Generally speaking, I have the least concern about my privacy of anyone in my family. I am an open book and don’t mind being a straight shooter about what I think and believe. I do have concerns about data privacy for any pregnant women who does a google search related to her physical condition.
Before the recent overturning of Roe v Wade by the Supreme Court – pregnancy crisis centers outnumbered actual abortion clinics by 3 to 1. Like so many issues with data privacy, there is now a definite concern about what could potentially happen with the information these organizations collect – especially in the states with near total bans on abortion and bounties offered to ordinary citizens for reporting on other citizens.
In the past decade, a new data-collection has been rolled out in pregnancy crisis centers. Time magazine reviewed two dozen pregnancy-center privacy disclosures and although many reference HIPAA as well as provide an assurance of broad data privacy, the promises have no legal foundation. Data collected in a REAL medical clinic is not the same as the rules that apply to these places. They are un-regulated by federal law. They are NOT subject to federal privacy laws.
Most of these pregnancy-center networks use data-collection interfaces that can track a woman who interacts with their organization – whether it is in person, on the telephone or on their website. One 24-hour hotline collects the name, location and other demographic information related to the caller. Some even will ask outright what the woman plans to do with her pregnancy. The technologies collect and centralize vast amounts of people’s private information and there is no clear indication of what use this information will be put to.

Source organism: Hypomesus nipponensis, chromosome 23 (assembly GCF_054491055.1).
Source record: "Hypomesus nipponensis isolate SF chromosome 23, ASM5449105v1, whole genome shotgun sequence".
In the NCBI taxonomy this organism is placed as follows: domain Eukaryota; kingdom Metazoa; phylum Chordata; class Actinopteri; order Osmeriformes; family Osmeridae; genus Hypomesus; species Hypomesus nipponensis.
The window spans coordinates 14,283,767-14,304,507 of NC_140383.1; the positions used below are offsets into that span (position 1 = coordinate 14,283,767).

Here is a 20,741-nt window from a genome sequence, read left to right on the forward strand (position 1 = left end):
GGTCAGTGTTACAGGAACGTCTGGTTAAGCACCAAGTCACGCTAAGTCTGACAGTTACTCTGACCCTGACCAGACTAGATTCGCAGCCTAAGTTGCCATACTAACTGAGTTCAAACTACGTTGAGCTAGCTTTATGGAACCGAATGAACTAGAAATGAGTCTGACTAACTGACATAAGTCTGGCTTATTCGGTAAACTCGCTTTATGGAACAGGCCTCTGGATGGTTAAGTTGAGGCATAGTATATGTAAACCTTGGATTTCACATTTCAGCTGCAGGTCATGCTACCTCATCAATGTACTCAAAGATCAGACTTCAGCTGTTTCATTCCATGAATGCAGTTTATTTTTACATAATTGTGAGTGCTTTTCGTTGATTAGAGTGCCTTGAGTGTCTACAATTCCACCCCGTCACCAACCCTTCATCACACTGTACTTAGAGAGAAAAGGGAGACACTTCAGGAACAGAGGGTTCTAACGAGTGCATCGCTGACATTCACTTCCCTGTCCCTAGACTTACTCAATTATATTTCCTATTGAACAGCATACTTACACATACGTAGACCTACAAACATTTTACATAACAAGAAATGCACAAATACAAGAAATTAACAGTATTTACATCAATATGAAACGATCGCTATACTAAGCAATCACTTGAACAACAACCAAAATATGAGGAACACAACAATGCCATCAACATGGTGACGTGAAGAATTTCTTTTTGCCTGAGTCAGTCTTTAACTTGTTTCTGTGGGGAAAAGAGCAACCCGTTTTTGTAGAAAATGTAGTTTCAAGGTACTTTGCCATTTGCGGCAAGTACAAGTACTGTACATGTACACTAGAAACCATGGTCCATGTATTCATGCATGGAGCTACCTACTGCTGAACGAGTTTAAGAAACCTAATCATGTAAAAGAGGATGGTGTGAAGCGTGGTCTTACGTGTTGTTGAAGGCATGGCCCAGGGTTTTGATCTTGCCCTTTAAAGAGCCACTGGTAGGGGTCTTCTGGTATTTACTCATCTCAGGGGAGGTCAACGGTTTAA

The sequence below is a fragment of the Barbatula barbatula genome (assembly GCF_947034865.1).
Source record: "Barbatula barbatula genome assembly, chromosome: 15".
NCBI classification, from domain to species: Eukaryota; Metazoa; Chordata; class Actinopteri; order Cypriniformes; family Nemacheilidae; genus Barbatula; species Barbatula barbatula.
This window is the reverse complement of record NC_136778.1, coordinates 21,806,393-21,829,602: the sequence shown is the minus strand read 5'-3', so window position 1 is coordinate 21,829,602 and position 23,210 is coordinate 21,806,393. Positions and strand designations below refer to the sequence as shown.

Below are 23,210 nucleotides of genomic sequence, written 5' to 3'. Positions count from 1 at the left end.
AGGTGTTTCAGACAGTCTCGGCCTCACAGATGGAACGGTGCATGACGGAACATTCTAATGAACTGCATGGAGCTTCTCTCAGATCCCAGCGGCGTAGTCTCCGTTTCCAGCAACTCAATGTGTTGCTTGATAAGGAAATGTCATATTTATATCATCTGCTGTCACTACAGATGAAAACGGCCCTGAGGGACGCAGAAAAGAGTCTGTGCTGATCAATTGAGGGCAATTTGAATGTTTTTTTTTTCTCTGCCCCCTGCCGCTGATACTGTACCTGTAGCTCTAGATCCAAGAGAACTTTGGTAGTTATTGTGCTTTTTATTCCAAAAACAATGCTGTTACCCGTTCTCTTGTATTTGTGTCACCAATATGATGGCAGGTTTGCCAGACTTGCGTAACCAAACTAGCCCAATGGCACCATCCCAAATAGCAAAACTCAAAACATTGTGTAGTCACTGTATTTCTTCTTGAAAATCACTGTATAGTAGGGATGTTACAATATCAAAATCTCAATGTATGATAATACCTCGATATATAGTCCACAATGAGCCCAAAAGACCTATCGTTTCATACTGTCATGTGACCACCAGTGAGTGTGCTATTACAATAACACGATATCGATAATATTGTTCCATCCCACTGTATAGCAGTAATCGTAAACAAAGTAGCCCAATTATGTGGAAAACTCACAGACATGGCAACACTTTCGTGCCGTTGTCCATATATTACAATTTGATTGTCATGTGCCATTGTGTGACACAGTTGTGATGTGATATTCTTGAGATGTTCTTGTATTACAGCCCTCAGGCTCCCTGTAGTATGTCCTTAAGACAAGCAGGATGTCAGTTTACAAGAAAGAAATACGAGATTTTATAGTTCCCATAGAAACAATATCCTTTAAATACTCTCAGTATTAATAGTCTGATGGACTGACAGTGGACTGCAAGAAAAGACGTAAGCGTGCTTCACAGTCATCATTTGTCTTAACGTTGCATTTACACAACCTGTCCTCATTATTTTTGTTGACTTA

In cases filed under the new state abortion ban laws, lawyers could subpoena information from pregnancy centers. There is a precedent for using such data to arrest or threaten legal action against women. Since the advent of Roe v Wade, there have still been more than 1,700 instances where law enforcement took some legal action against women in cases related to their pregnancies according to the National Advocates for Pregnant Women. In fact, internet search histories and information gathered by actual medical professionals was even presented as evidence.
Those who could be motivated by bounties might include the pregnancy-center staff, any of their partners, vendors or contractors. After all, the staff that works in that kind of advocacy work does so because they believe strongly that an abortion is equal to murder.
~ information in this blog includes content from Time magazine’s article titled “Compromised State” in which a Time investigation found anti-abortion pregnancy centers may expose women to new legal risks. The article was written by Abigail Abrams and Vera Bergengruen.